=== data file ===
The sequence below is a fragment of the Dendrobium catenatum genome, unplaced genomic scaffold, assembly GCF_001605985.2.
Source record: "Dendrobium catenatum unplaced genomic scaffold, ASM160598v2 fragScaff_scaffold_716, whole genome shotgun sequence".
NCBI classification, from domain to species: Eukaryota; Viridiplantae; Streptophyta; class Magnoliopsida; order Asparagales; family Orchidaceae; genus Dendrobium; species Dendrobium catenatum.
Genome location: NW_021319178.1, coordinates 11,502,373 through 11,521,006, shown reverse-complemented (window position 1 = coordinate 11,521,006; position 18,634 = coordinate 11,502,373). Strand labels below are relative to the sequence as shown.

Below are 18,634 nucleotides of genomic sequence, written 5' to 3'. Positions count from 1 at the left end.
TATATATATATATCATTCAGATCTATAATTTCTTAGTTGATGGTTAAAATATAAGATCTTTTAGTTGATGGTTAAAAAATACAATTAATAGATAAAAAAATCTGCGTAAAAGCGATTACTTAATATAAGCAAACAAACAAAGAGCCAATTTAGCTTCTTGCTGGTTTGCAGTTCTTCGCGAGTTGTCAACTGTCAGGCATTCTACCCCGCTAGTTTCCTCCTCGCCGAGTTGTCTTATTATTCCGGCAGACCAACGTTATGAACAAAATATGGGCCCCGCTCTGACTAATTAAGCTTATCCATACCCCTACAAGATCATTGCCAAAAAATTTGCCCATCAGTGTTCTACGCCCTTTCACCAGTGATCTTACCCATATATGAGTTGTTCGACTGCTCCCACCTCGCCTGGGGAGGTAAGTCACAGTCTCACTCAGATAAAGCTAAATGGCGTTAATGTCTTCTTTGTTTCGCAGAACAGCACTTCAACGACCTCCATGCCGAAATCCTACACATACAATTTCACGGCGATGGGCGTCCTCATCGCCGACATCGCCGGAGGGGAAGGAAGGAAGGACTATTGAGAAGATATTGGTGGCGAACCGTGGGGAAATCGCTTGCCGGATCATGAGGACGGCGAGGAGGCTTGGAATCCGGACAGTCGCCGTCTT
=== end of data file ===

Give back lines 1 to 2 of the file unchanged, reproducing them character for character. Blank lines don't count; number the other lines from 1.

The sequence below is a fragment of the Dendrobium catenatum genome, unplaced genomic scaffold, assembly GCF_001605985.2.
Source record: "Dendrobium catenatum unplaced genomic scaffold, ASM160598v2 fragScaff_scaffold_716, whole genome shotgun sequence".